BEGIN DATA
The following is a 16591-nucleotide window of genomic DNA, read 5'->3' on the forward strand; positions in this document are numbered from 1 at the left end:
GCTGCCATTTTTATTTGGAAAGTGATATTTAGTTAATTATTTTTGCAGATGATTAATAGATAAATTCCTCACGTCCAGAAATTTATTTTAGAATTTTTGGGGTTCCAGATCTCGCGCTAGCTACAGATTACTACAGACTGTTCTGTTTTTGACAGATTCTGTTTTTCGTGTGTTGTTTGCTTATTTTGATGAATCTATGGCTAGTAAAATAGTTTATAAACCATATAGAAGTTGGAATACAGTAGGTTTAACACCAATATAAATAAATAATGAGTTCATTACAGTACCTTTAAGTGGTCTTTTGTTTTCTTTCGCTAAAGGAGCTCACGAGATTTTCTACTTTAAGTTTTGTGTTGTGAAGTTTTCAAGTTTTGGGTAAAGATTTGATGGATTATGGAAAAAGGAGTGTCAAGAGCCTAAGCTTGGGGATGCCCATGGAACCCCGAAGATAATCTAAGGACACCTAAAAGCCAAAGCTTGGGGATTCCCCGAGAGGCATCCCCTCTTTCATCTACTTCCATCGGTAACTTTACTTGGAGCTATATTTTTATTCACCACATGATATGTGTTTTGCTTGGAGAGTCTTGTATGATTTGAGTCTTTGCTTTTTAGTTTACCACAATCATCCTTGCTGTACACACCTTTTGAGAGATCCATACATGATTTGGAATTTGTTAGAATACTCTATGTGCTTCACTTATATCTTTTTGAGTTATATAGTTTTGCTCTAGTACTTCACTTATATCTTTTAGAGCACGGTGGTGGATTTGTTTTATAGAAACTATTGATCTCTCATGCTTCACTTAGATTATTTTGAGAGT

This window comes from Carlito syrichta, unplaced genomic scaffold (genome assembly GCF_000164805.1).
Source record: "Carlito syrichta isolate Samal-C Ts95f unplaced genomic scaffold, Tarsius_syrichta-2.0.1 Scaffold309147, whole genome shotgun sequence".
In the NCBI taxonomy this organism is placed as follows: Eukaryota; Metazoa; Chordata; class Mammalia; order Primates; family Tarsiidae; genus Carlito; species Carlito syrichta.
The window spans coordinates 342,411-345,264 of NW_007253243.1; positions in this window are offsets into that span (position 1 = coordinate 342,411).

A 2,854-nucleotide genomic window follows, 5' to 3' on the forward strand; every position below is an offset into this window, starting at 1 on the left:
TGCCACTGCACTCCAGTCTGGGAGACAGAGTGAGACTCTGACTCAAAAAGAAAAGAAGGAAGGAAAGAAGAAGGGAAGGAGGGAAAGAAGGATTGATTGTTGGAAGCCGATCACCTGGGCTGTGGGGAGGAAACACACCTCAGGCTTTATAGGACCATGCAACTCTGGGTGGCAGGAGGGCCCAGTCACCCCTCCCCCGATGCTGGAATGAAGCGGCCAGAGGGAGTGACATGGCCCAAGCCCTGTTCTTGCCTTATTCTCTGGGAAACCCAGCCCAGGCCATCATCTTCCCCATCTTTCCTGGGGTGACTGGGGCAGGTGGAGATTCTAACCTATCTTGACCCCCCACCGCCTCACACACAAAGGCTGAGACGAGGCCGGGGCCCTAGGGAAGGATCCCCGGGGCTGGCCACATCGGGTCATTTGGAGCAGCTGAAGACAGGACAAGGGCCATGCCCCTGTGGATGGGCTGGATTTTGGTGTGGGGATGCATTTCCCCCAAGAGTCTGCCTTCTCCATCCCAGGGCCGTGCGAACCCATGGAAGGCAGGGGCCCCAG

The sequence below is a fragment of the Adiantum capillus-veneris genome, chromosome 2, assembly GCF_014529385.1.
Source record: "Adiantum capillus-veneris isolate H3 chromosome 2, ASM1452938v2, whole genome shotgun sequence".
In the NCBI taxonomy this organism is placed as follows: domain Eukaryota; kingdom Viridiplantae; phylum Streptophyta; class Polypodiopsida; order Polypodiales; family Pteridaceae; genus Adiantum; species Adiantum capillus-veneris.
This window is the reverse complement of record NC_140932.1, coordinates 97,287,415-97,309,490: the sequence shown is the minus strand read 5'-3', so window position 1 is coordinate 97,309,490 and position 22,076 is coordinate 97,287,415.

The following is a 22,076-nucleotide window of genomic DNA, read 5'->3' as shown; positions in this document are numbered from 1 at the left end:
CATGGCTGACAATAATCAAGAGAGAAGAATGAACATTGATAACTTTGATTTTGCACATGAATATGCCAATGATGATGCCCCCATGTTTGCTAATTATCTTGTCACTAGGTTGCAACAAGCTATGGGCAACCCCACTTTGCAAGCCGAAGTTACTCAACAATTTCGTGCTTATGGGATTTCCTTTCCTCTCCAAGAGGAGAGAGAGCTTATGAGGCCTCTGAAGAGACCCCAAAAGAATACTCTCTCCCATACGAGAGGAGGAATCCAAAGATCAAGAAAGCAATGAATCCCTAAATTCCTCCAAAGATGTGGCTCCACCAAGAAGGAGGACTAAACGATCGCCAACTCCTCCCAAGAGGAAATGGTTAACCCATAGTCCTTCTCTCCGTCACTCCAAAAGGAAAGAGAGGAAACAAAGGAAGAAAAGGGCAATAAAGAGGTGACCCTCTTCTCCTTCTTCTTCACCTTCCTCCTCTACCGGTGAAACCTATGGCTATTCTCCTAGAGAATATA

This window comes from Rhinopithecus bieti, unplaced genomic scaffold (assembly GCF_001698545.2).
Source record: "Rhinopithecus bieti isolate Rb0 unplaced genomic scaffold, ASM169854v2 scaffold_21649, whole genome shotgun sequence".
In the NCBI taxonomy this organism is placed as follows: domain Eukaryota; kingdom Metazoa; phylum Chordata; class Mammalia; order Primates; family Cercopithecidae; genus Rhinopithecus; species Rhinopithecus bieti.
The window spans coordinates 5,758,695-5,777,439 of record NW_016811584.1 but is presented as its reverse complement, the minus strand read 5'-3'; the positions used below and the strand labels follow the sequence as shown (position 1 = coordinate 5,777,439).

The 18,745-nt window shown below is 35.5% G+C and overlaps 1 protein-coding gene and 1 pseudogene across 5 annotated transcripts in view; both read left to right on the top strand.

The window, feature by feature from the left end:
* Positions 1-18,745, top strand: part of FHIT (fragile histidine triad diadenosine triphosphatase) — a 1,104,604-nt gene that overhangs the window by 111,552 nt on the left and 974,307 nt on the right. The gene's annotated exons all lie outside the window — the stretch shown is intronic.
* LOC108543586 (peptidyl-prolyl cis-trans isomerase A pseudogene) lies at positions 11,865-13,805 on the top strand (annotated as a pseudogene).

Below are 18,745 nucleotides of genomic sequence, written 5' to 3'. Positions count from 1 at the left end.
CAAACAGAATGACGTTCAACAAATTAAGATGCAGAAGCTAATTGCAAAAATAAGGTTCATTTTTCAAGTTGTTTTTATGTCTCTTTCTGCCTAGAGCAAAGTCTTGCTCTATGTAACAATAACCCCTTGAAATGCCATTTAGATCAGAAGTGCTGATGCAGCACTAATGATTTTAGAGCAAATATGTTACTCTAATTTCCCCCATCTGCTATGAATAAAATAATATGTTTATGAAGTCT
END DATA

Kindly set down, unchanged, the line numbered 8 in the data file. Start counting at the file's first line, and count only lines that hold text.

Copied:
TGCCACTGCACTCCAGTCTGGGAGACAGAGTGAGACTCTGACTCAAAAAGAAAAGAAGGAAGGAAAGAAGAAGGGAAGGAGGGAAAGAAGGATTGATTGTTGGAAGCCGATCACCTGGGCTGTGGGGAGGAAACACACCTCAGGCTTTATAGGACCATGCAACTCTGGGTGGCAGGAGGGCCCAGTCACCCCTCCCCCGATGCTGGAATGAAGCGGCCAGAGGGAGTGACATGGCCCAAGCCCTGTTCTTGCCTTATTCTCTGGGAAACCCAGCCCAGGCCATCATCTTCCCCATCTTTCCTGGGGTGACTGGGGCAGGTGGAGATTCTAACCTATCTTGACCCCCCACCGCCTCACACACAAAGGCTGAGACGAGGCCGGGGCCCTAGGGAAGGATCCCCGGGGCTGGCCACATCGGGTCATTTGGAGCAGCTGAAGACAGGACAAGGGCCATGCCCCTGTGGATGGGCTGGATTTTGGTGTGGGGATGCATTTCCCCCAAGAGTCTGCCTTCTCCATCCCAGGGCCGTGCGAACCCATGGAAGGCAGGGGCCCCAG